SES’ AMC 9 is Slowly Drifting Out of Orbit
Following an anomaly that occurred last week, SES’ AMC 9 satellite is drifting away from a fully synchronous orbit at a rate just under 0.2 degrees per day, Markus Payer, SES vice president of corporate communications, told Via Satellite.
The company first noticed the anomaly on Saturday, June 17, and immediately began the process of transferring its customers to alternative capacity, which is still underway. “Luckily … we have a large fleet and therefore can provide alternatives,” Payer said.
However, SES and Thales Alenia Space, the satellite’s manufacturer, have yet to identify the root cause of the anomaly, which may be connected to the satellite being nudged out of orbit. It remains to be seen whether SES will be able to re-establish a connection. If AMC 9 cannot be recovered, the financial impact on the company’s revenue could be up to 20 million euros ($22.7 million), the company said in a statement.
Payer also noted that that AMC 9 occupies a relatively eccentric Geostationary Orbit (GEO), which limits the likelihood of it crossing paths with another asset. Nonetheless, SES has switched off AMC 9’s payload to ensure it does not interfere with signals from other satellites nearby. Payer said too that the company is meticulously observing the satellite and keeping in touch with owners of other assets in the neighborhood to prevent any further incidents.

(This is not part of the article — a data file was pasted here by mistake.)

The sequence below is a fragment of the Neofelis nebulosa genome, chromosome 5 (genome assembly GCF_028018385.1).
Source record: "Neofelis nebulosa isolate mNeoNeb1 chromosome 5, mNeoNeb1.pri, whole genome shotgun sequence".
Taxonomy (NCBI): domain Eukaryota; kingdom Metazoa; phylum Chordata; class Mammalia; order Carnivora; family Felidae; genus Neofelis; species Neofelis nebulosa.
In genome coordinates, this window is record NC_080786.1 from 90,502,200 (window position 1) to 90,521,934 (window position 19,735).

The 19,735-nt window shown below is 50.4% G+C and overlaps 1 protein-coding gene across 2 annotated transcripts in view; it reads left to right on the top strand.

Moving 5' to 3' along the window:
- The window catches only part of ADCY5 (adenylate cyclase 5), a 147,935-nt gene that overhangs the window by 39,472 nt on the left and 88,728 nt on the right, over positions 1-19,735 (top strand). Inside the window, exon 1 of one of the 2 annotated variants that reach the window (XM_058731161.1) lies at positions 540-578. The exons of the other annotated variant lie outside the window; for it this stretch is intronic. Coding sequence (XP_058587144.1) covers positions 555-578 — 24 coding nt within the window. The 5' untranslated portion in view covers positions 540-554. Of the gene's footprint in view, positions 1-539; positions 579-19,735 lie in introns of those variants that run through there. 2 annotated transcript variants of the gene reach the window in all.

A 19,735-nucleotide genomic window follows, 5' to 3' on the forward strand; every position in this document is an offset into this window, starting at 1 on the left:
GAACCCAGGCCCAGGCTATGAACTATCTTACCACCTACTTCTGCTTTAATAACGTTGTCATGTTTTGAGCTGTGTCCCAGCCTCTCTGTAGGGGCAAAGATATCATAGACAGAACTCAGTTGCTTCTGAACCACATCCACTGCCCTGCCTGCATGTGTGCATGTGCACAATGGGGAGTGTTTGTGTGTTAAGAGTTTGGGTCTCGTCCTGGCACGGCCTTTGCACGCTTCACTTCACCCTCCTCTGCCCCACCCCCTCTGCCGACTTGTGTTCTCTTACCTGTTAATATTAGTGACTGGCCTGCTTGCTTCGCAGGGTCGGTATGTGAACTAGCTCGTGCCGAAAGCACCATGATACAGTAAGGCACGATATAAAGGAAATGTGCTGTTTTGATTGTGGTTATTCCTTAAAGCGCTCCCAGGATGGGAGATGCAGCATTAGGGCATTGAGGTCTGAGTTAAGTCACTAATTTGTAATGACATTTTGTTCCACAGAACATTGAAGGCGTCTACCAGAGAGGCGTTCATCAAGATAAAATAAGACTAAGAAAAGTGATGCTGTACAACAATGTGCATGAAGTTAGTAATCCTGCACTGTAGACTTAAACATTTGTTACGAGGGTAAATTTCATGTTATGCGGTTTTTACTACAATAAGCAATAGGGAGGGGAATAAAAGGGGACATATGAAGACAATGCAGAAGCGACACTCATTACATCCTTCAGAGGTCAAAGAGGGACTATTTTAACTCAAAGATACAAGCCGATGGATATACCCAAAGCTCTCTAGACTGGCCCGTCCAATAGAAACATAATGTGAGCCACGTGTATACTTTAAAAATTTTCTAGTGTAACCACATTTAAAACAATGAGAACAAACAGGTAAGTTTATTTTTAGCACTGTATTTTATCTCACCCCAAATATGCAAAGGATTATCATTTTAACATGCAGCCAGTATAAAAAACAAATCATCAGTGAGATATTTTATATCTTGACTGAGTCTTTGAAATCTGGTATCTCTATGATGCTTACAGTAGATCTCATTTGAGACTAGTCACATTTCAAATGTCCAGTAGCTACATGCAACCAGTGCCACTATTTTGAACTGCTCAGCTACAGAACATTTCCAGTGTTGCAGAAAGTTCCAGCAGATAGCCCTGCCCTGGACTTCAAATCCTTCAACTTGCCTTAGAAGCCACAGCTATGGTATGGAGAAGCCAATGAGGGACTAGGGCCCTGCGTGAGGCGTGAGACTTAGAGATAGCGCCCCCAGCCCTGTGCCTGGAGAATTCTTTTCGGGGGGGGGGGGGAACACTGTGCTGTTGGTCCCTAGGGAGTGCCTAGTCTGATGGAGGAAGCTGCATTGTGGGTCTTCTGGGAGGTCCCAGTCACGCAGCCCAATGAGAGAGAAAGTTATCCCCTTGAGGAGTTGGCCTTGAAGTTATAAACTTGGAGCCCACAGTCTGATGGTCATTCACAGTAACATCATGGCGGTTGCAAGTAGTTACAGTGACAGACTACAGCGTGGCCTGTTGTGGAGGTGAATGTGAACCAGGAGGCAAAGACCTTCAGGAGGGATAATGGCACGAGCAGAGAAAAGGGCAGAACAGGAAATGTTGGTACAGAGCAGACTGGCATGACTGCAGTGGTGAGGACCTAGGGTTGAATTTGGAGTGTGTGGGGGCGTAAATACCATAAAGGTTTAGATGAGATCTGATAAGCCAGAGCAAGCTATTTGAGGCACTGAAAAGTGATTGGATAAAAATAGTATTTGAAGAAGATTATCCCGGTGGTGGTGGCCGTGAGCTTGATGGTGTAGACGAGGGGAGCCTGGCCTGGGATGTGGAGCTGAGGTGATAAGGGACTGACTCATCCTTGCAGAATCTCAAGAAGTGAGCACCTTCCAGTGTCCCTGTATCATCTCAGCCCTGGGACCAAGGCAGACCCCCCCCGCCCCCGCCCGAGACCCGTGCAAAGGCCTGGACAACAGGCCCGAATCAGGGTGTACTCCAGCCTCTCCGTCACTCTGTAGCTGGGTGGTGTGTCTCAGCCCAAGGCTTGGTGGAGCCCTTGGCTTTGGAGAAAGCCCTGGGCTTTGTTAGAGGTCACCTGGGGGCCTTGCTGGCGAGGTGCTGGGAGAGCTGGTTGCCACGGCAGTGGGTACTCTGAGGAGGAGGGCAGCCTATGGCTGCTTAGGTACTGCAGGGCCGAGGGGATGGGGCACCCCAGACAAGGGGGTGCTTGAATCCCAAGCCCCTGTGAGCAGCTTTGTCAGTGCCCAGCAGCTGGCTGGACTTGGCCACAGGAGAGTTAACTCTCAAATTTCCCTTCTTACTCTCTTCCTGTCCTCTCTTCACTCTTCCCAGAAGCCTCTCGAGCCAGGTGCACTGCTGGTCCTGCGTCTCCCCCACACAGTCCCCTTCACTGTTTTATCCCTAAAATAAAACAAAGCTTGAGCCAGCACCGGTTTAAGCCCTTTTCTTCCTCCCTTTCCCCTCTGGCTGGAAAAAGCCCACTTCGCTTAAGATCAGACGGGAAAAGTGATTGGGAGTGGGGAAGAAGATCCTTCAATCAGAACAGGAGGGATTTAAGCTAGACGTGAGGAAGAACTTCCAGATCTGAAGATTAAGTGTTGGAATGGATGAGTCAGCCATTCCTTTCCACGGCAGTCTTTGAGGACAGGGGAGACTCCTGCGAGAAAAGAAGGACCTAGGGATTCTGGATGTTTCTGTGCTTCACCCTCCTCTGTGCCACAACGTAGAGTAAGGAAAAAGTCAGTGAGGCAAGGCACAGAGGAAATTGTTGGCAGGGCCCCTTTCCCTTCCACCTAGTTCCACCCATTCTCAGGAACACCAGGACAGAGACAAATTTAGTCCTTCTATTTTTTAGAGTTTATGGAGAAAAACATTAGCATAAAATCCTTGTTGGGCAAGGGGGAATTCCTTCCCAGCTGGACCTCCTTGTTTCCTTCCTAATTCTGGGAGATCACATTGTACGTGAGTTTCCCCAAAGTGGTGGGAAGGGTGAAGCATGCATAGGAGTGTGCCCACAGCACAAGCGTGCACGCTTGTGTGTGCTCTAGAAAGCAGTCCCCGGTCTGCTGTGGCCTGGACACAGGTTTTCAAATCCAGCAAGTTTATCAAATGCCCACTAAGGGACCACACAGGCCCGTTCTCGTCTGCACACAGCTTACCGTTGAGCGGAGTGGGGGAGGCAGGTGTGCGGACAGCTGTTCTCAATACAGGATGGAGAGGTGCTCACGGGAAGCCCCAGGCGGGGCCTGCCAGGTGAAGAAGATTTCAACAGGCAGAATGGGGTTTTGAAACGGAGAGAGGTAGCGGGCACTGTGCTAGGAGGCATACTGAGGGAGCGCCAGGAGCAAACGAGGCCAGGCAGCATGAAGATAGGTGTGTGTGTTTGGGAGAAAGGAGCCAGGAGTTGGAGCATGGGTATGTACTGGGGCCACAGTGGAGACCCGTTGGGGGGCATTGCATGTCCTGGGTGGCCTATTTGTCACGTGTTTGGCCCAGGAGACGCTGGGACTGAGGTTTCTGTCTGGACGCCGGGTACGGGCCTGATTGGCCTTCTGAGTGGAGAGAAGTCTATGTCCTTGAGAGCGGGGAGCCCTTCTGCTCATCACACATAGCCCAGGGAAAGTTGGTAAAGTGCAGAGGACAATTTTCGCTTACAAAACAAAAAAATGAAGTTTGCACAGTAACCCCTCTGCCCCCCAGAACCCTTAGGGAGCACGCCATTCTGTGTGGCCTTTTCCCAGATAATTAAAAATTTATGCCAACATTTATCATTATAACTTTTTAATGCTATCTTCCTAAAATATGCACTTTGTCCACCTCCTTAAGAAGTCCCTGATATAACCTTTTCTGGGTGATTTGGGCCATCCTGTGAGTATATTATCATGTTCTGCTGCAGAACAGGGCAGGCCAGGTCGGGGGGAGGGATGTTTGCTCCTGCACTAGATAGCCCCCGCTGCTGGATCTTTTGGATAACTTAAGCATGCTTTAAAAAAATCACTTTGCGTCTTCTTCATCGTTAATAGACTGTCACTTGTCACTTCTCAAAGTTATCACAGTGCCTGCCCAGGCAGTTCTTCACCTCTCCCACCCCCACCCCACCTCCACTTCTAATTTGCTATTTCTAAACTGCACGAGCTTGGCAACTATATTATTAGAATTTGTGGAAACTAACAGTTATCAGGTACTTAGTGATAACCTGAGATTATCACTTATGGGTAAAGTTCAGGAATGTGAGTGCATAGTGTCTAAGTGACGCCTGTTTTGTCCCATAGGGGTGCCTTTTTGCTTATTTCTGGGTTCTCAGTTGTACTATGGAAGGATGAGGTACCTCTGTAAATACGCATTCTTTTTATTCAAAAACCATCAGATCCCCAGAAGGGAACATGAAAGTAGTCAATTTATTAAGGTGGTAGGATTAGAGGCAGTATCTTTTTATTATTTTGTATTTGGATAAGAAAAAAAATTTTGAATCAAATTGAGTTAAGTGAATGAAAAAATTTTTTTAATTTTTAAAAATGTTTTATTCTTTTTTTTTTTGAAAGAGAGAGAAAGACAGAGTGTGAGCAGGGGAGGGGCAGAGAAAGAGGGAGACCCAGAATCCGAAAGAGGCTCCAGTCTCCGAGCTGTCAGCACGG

As yet, SES has not adjusted its deployment plan for future satellites. “Further fleet planning can only kick in when we know exactly what we can or cannot do with AMC 9,” said Payer. “We have to wait for the end of that process to see if we can get in touch with the satellite again, and whether then we can give commands and get telemetry from the satellite itself.”
AMC 9 was already reaching the end of its nominal 15-year lifespan, having been launched back in 2003. It carries 24 Ku-band and 24 C-band transponders and provides coverage over the United States and Mexico.